Fe, Cu, and Zn are of widespread neurobiological importance, but must be regulated closely as too much or too little of these metals can have adverse effects on brain function. Recent evidence from nutritional models notes that the hippocampus is particularly vulnerable to Fe and Zn deficiencies. We recently performed a quantitative trait loci (QTL) analysis as a preliminary step in identifying genes that contribute to natural variation in hippocampal Fe, Cu, and Zn content. We used ICP-MS to measure the concentrations of these metals in 120-day-old mice from 30 strains of the BXD/TY panel. The BXD/Ty recombinant inbred strain panel is well-suited for complex trait analysis, as all strains are genotyped with a dense marker set and have been phenotyped extensively for neurobehavioral traits and hippocampal gene expression. We observed a wide-range of hippocampal Fe, Cu, and Zn concentrations across the BXD strains. These concentrations were related to systemic Fe status, but not to Fe, Cu, and Zn elsewhere in the brain. The three metals also showed strong covariance, suggestive of overlap in their regulatory pathways. We identified two QTL, on chromosomes 14 and 9, most strongly associated with Cu but also suggestively associated with Fe (chr. 14) and Zn (chr. 9). We also performed genetic correlational analyses with existing data on these strains and revealed associations with cognitive, anxiety-related, and alcohol-related phenotypes. Covariance of these metals with gene expression is also discussed. This work shows that hippocampal Fe, Cu, and Zn are under polygenic influence and that trace metal regulation is associated with hippocampus-related behaviors. Future work will elucidate the genes underlying the two QTL identified, to aid in identifying homologous genetic variants in human populations, which may underlie altered trace metal homeostasis and related neurological disease.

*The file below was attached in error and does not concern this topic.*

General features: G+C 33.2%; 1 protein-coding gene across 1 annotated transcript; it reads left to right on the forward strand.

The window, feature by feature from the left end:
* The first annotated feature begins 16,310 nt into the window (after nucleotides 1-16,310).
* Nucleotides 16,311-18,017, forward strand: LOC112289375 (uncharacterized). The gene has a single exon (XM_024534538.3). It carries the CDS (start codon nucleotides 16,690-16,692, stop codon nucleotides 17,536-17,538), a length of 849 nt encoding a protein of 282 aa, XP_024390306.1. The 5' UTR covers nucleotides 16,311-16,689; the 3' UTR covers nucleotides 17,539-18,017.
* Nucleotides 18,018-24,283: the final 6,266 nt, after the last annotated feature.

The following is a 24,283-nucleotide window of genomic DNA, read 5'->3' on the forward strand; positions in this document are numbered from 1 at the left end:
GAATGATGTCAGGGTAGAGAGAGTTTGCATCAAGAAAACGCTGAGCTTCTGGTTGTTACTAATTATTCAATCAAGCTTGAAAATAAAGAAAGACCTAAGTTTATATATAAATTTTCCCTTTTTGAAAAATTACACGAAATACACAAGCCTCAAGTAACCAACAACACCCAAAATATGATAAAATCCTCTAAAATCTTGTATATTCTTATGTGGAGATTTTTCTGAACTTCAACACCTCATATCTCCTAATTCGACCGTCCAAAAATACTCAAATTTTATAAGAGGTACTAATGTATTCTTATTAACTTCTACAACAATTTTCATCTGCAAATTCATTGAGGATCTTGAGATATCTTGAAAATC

(c) 2008 Wiley-Liss, Inc.